Colorado law requires manufacturers to provide certain financial assistance to a terminated dealer by requiring re-purchase of new inventory, parts and accessories, signs, and special tools and equipment acquired from the manufacturer. Chrysler and GM evaded this provision by terminating dealers as part of their bankruptcies in 2009. HB 1049 has altered this provision by providing that the manufacturer may not discharge its obligation to pay terminated Colorado dealers these termination assistance and payment provisions in bankruptcy.

Definition of “Franchise”
Although the relationship between dealers and manufacturers is commonly regarded as a franchisee/franchisor relationship, prior to the effective date of HB 1049, the term “franchise” had not been defined in Colorado law. The new law now defines franchise to include:
The authority to sell or service and repair motor vehicles of a designated line-make granted through a sales, service, and parts agreement with the manufacturer, distributor, or manufacturer representative.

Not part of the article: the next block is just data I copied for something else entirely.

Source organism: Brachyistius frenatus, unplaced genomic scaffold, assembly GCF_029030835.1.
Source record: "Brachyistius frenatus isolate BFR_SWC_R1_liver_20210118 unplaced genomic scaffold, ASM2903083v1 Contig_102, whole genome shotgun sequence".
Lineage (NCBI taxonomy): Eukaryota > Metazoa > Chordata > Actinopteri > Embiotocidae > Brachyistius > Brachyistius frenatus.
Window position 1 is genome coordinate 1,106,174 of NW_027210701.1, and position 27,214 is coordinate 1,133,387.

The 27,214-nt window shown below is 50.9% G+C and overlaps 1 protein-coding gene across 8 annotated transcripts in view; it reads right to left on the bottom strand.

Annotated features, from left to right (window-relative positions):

Special Provisions Applicable to Dealers Terminated in GM or Chrysler Bankruptcies
In 2009, Chrysler and GM terminated hundreds of dealers nationwide through their respective bankruptcies. HB 1049 includes certain provisions designed to allow terminated Colorado dealers the ability to get their dealerships back or receive cash payments. Dealers who were terminated in the bankruptcies are given a right of first refusal in the event the manufacturer elects to re-enter the market previously held by the terminated dealer. HB 1049 gives dealers the option to either take back their franchise under the statutory right of first refusal or, instead, accept the termination assistance payments previously required under Colorado law but not paid by the manufacturers by virtue of their federal bankruptcies. Manufacturers who wish to re-enter a market previously held by a terminated dealer must give notice to all dealers, including a terminated dealer, within a 5 mile radius of the store the manufacturer wants to open. The right of first refusal provided under HB 1049 is retroactive, in that it applies to dealers even if that dealer’s franchise was awarded to another dealer prior to enactment of HB 1049.